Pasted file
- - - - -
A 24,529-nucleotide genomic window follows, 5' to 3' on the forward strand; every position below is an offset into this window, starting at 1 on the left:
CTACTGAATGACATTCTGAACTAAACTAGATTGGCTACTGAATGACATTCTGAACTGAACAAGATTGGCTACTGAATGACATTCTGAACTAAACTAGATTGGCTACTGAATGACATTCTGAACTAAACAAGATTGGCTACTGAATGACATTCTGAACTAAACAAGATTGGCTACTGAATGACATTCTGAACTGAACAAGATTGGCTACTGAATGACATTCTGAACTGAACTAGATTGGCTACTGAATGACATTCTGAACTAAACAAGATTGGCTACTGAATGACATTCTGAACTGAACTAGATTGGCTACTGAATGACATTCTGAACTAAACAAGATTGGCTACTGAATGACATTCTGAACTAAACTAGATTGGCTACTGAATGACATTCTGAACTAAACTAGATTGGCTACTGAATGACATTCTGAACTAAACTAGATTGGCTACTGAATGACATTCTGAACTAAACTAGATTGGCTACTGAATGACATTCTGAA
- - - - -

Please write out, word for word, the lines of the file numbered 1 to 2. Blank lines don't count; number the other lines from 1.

A 24,529-nucleotide genomic window follows, 5' to 3' on the forward strand; every position below is an offset into this window, starting at 1 on the left:
CTACTGAATGACATTCTGAACTAAACTAGATTGGCTACTGAATGACATTCTGAACTGAACAAGATTGGCTACTGAATGACATTCTGAACTAAACTAGATTGGCTACTGAATGACATTCTGAACTAAACAAGATTGGCTACTGAATGACATTCTGAACTAAACAAGATTGGCTACTGAATGACATTCTGAACTGAACAAGATTGGCTACTGAATGACATTCTGAACTGAACTAGATTGGCTACTGAATGACATTCTGAACTAAACAAGATTGGCTACTGAATGACATTCTGAACTGAACTAGATTGGCTACTGAATGACATTCTGAACTAAACAAGATTGGCTACTGAATGACATTCTGAACTAAACTAGATTGGCTACTGAATGACATTCTGAACTAAACTAGATTGGCTACTGAATGACATTCTGAACTAAACTAGATTGGCTACTGAATGACATTCTGAACTAAACTAGATTGGCTACTGAATGACATTCTGAA